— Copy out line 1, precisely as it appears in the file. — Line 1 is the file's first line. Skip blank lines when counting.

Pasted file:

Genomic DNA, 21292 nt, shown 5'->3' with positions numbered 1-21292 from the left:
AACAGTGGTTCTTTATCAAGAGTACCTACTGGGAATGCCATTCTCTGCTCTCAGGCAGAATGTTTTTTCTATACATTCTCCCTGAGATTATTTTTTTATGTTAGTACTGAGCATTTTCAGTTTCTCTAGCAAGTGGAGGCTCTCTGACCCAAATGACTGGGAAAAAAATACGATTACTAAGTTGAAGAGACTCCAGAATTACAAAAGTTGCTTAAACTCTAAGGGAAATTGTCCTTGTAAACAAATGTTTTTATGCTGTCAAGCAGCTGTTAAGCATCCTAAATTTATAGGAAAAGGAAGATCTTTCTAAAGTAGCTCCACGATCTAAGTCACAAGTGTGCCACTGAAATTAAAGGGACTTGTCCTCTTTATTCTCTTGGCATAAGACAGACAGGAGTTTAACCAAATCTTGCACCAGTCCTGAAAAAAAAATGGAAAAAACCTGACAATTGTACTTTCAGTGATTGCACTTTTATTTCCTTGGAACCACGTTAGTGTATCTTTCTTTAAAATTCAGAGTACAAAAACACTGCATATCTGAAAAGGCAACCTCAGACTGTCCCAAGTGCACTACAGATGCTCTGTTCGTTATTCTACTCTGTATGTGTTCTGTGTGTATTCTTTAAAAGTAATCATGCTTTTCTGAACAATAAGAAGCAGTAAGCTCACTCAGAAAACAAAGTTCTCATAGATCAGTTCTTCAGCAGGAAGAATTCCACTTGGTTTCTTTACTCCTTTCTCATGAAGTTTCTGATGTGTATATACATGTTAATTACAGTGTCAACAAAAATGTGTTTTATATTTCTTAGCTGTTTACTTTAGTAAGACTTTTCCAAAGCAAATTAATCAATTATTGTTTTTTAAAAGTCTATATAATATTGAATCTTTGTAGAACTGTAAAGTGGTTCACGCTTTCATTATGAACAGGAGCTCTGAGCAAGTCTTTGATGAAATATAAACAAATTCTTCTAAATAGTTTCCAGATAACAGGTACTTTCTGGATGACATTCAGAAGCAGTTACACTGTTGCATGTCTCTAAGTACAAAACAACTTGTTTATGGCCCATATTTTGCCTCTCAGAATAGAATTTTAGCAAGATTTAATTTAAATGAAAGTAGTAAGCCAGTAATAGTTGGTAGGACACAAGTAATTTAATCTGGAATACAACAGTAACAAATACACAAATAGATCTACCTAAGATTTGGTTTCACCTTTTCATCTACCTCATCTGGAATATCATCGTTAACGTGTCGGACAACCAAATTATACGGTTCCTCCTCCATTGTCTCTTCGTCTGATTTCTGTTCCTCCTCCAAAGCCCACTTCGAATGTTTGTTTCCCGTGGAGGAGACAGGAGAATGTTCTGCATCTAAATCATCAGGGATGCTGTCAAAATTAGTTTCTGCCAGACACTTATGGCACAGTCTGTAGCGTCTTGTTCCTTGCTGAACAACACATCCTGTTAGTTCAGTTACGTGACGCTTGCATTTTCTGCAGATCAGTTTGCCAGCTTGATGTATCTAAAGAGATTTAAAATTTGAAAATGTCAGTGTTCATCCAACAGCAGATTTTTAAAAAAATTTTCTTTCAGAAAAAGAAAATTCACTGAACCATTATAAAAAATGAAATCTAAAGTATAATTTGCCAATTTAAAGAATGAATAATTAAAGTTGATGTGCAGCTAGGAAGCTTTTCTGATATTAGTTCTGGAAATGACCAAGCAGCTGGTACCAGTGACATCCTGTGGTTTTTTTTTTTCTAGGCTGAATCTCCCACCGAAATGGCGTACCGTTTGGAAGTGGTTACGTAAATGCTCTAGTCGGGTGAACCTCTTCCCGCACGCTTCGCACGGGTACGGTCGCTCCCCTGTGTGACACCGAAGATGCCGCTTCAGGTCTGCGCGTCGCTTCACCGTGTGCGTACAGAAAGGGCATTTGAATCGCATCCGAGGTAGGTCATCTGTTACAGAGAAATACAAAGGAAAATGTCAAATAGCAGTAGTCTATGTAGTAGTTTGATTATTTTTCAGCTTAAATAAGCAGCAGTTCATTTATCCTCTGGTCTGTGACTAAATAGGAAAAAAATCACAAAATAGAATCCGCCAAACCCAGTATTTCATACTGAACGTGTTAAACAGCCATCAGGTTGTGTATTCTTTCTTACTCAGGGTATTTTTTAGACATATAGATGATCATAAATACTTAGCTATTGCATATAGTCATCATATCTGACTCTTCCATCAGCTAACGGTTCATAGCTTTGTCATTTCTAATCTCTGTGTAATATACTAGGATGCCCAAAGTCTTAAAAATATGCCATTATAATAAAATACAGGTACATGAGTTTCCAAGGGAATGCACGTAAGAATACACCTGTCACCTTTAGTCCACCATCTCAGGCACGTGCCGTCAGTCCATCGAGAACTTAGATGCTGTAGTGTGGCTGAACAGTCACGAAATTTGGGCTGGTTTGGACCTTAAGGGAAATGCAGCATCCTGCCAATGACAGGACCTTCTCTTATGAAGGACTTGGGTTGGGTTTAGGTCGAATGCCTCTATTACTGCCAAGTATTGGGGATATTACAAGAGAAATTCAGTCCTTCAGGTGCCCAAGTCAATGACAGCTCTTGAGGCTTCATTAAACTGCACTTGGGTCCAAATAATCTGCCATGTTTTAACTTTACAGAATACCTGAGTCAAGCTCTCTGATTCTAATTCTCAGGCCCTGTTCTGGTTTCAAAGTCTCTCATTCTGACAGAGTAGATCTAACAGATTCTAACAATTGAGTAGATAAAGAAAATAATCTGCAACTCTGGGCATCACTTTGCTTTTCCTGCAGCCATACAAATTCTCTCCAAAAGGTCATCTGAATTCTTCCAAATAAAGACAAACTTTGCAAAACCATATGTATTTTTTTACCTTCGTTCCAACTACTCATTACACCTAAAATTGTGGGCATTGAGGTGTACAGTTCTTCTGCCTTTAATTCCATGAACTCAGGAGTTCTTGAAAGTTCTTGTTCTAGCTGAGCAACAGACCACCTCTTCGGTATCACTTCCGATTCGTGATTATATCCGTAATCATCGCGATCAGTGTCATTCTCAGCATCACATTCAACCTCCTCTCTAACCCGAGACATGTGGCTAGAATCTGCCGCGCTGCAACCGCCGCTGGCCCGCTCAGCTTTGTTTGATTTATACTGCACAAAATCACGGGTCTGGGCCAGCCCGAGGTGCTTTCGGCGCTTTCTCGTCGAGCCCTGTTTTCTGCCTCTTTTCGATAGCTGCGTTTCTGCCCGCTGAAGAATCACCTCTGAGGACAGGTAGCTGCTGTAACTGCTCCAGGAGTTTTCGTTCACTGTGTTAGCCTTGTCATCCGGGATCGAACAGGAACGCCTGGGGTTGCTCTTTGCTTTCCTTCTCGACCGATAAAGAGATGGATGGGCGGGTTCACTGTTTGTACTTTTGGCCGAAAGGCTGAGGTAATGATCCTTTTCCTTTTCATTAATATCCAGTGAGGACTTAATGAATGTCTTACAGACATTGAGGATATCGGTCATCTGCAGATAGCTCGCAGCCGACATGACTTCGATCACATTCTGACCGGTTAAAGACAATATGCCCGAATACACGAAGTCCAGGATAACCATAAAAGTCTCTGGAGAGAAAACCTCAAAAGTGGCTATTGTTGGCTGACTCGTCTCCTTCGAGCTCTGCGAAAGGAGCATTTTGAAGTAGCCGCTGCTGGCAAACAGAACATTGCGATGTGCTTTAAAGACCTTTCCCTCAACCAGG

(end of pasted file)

Genomic DNA, 21292 nt, shown 5'->3' with positions numbered 1-21292 from the left: